A dozen northern El Paso County residents spoke up against rezoning a nearly 14-acre plot of land during Tuesday's commissioners' meeting.
And the board obliged that group by voting unanimously to deny the request to allow the landowner to subdivide into lots as small as 2.5 acres.
The 12 neighbors of Greg Wolff, who sought the rezoning in order to sell up to five lots on his land, all live within about a half mile of the plot.
They cited concerns that included degrading well water, increased traffic, noise and disturbed views. But the biggest concern was that the county commissioners would set a precedent and change the minimum lot size in an area that has preserved at least 5-acre parcels.
Among those taking the microphone during public comment was Bill Louis, the former El Paso County attorney who spoke on behalf of Jack Holst. Holst lives directly across Rollercoaster Road from the Wolff property.
"You're going to let the first one in and others are going to logically follow," Louis said.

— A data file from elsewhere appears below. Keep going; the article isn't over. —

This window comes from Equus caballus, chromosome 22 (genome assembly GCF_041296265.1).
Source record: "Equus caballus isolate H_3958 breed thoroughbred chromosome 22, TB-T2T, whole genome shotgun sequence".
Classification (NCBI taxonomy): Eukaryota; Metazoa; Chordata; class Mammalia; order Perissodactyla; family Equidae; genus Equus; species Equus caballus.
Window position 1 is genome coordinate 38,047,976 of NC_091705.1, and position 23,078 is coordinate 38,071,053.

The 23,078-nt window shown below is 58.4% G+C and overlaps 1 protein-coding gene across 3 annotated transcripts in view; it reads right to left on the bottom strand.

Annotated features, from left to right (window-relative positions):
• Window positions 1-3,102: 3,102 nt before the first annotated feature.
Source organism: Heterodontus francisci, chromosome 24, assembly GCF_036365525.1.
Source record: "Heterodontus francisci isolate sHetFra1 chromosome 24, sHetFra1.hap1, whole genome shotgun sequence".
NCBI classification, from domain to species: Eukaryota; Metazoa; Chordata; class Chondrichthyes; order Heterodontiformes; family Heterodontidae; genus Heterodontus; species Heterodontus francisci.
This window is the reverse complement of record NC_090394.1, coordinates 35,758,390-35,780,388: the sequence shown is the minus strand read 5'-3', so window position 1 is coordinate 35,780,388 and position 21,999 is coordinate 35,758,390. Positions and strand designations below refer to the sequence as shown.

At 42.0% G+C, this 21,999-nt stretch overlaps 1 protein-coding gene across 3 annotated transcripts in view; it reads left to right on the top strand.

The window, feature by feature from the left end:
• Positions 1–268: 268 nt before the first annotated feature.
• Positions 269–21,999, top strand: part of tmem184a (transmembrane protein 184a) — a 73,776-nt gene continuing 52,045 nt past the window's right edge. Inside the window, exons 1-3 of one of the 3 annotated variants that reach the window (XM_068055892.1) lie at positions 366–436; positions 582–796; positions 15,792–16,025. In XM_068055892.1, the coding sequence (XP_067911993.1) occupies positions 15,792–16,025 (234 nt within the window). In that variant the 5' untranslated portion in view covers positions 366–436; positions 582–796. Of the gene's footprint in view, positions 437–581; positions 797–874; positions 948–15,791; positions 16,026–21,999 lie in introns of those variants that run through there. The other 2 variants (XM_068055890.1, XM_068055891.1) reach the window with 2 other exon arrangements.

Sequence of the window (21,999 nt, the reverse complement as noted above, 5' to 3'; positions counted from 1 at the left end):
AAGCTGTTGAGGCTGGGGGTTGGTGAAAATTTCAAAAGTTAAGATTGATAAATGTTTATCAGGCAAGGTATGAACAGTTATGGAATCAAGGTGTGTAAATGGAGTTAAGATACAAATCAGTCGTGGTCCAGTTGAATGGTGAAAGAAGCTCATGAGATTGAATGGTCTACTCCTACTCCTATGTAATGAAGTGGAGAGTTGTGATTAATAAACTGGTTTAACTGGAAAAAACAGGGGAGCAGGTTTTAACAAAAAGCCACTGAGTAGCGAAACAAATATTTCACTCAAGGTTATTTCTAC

Several of those against the rezoning of the 13.66-acre lot echoed Louis' opinion. One man told the board that if Wolff was allowed to divide into 2.5-acre lots, they might as well rezone his land as well.
Most said that they moved into the area just north of the Colorado Springs line and the Flying Horse subdivision because they wanted the great views and peaceful country feel that comes with 5-acre lots. Brian Boles, who lives just north of Wolff, said he wouldn't have purchased his property if he knew there would be a rezoning nearby.
Phil Foster, who bought his property in 1952, said he was assured it would remain that way.
While commissioners Peggy Littleton and Amy Lathen each said they are on the board to "protect private property rights," they both voted with Darryl Glenn's motion to deny rezoning.
The board ultimately decided the change would not be "compatible" with the surrounding area.
"This keeps it within what I think the county had intended," commissioner Sallie Clark said.
Littleton recommended that Wolff continue to pursue subdividing his land. She reminded him that he can still go through the administrative process and divide the land into three four-acre lots.
Raimere Fitzpatrick, the county's project manager for the proposed plan, reinforced Littleton's recommendation saying that would be completely within the law. If Wolff goes that route, he could end up paying more than $5,000 in fees to the county.
Wolff addressed the Board of County Commissioners before they made their vote, saying that his wife's health issues led to the inability to maintain the land anymore. "If it weren't for my wife's health, I'd still be in that house," he said.